Pockets seem to be required additions for many stitchers making DIY garments. I love pockets myself, but I know how pockets can shift the shape and fit of a garment so I add them carefully. Our Pocket Variations Pattern for the Tabula Rasa Jacket offers a number of interior and exterior pockets that are easily added to jackets to satisfy your pocket making desires. Here is a look at the interior pockets I added to the Easy Quilted Jacket, now named the Gold Bee Jacket I made this spring.
Follow the link above to read about how I cut, quilted and began the construction of this coat in February. It was kept simple so it would be a great teaching sample during our Spring Expo experiences. Once back in the studio, I decided to add a couple of incidental pockets on the lining/facing layer so I would have a place to drop my car key, easy cash and lipstick now that we are not always masking.
Scrap pieces informed the pocket design. I love to put some fun pockets into an otherwise subdued garment and the addition of the automobile canvas, acquired for a different quilting project, proved a fun inspiration. The pocket also offered a place to bring the trim and the selvage into the jacket composition one more time.
Using the pocket patterns from the Pocket Variations download, I planned, cut and pieced the pockets. The decorative selvage was stitched to the lipstick pocket, wrong sides together so it could fold toward the front for a decorative finish. Then I prepared and inserted the pockets following these steps:
- Finish the raw edges all around, except for the selvage which would become decorative.
- Press all the raw edges toward the back.
- Reverse fold the top edge of each pocket and seam it on each side to create the neat finish. Then turn the pocket right side out and press well all around.
- Place the pockets on the lining. One side was attached onto the facing for extra strength. I will not put anything heavy in mine, but if you were developing a pocket like this for a cell phone, for instance, it would need to be well supported.
- Stitch the pockets to the facing/lining only, all around the three sides with very sturdy back stitching at the top edge of both sides.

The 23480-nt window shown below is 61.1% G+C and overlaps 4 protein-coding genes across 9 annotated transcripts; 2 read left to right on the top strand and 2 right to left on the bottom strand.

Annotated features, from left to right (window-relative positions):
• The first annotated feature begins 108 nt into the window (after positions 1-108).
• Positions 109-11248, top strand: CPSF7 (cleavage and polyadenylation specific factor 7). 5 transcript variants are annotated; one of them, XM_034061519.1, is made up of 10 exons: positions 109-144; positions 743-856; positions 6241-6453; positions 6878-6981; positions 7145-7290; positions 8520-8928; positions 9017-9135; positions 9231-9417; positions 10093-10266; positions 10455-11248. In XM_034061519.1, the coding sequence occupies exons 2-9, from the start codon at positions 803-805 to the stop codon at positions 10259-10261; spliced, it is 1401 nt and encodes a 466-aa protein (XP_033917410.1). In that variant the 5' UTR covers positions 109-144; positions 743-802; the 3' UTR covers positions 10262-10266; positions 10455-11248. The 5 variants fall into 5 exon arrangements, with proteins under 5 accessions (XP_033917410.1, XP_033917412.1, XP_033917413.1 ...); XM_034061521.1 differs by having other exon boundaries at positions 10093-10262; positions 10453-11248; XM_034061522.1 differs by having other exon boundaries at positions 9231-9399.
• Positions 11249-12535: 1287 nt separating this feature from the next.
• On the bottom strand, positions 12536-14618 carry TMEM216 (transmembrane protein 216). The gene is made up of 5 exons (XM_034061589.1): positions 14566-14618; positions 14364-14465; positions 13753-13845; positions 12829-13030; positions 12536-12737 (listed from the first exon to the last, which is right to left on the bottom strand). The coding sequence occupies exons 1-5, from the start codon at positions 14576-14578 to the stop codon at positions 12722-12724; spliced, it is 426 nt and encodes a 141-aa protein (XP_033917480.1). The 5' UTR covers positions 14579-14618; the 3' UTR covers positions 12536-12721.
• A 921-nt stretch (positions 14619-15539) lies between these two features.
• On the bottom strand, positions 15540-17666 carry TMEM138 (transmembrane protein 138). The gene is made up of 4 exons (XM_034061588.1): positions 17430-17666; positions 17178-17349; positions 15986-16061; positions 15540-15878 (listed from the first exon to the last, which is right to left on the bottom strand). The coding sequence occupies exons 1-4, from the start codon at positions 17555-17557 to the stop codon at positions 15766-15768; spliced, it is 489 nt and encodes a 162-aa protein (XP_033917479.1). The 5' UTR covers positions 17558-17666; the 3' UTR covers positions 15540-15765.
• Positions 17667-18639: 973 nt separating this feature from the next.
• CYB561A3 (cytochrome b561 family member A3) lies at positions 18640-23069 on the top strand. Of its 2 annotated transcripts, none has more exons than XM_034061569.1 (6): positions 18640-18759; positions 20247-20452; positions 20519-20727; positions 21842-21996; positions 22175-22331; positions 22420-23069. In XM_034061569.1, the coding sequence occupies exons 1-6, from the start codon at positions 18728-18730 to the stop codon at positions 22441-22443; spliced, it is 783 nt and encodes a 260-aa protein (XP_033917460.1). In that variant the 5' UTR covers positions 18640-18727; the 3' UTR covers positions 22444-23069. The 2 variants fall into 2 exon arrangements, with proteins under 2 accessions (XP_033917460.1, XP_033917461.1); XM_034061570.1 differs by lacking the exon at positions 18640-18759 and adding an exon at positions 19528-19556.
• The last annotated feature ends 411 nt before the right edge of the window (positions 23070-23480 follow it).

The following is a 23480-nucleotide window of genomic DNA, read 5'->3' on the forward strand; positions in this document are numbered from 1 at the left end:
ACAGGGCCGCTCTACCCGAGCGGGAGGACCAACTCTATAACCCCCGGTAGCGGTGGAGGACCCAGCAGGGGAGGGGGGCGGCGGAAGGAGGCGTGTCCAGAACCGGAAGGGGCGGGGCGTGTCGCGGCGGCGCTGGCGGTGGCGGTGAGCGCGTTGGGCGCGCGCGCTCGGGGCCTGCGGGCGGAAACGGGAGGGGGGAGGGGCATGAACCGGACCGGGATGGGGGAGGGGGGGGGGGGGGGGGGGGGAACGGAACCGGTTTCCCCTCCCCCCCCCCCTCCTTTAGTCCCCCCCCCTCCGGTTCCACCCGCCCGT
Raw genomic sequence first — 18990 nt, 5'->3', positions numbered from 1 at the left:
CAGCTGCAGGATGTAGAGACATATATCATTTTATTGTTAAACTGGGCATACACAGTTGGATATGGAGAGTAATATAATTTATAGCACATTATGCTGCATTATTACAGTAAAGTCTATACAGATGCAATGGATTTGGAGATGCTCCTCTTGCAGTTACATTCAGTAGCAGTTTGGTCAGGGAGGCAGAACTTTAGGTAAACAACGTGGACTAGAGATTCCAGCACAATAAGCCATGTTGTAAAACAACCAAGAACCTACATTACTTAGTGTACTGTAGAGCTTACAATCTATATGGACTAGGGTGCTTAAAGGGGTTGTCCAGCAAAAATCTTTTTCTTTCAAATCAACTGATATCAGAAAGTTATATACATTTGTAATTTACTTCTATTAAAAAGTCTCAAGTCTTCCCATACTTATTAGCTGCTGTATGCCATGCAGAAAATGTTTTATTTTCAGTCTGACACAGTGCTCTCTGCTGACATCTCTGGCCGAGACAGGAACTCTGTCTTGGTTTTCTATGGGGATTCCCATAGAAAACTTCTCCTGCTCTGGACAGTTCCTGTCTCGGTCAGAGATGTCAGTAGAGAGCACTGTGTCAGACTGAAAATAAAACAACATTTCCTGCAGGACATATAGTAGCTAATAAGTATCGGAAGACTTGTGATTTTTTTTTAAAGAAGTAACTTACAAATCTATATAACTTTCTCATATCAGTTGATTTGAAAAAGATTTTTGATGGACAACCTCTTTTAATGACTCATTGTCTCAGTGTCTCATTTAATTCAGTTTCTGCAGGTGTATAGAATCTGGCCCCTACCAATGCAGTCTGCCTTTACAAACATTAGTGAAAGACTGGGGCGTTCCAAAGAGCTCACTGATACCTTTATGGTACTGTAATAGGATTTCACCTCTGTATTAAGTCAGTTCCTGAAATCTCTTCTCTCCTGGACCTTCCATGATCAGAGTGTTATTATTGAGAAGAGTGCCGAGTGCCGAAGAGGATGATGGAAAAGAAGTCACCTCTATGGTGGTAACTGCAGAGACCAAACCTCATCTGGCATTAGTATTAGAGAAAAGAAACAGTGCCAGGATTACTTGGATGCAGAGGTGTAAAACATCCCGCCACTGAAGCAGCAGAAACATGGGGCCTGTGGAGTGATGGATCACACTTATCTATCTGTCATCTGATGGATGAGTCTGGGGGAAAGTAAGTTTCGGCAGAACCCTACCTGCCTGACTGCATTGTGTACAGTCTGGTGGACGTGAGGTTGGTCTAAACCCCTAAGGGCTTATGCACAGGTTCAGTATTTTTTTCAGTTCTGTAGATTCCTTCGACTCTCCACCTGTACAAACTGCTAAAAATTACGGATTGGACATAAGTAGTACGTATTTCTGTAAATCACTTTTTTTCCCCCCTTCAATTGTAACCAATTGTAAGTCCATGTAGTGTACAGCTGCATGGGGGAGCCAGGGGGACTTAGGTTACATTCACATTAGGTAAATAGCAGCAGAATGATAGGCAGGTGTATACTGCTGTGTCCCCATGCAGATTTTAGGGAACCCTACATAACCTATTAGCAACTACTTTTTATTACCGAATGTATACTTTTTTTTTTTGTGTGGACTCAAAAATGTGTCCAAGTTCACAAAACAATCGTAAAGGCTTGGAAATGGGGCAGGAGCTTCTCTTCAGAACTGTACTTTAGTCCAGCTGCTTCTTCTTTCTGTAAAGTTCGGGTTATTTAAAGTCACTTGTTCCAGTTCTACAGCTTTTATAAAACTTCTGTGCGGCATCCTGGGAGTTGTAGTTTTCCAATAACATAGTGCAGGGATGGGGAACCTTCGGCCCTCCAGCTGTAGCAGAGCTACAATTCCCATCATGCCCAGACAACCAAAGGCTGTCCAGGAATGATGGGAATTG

- Press well.
Pockets are a bit challenging to design into quilted jackets, especially jackets where the lining is stitched into the quilt sandwich. Enjoy these photos and links to quilted jacket pockets from other Tabula Rasa Jacket projects.
Our newly revised and updated book Tips for Quilted Jackets has a sidebar about adding pockets into a quilted jacket. We are so excited to bring this updated booklet to you digitally so we can add live links to blog posts and gallery entries that illustrate each topic being presented. Look for an announcement about its publication and availability in our newsletter on Friday. There will be expanded sections on some of our favorite piecing techniques, an updated list of great battings, and lots more.
The piecing techniques are the subject of my upcoming virtual class at the Quilts Inc Virtual Quilt Festival. I am so honored to be teaching a Master Class, Stash Busting Fashion Piecing on Thursday, June 16 at 1:30 PM eastern time. There are lots of great programs being offered by national teachers at this event so be sure to register soon. It is a great bargain with a $25 admission fee for access to 3 days of classes. My class is an additional $10. Click the link to enjoy this little video invitation.
Quilting a jacket can be a project for any time of year and can be structured for any season or occasion. Even though we live on the mid-Atlantic coast of the US, we know we have readers all around the globe. If you are entering winter in the southern hemisphere, consider starting a quilted jacket project to keep you warm and cozy during the long dark nights of winter. If you are heading into summer in the northern hemisphere, begin gathering materials including the Tabula Rasa Jacket pattern, the Digital Quilting Tips Book and the Digital Pocket Variations Pattern. Then, when you are ready for a cozy project you will have everything, you need.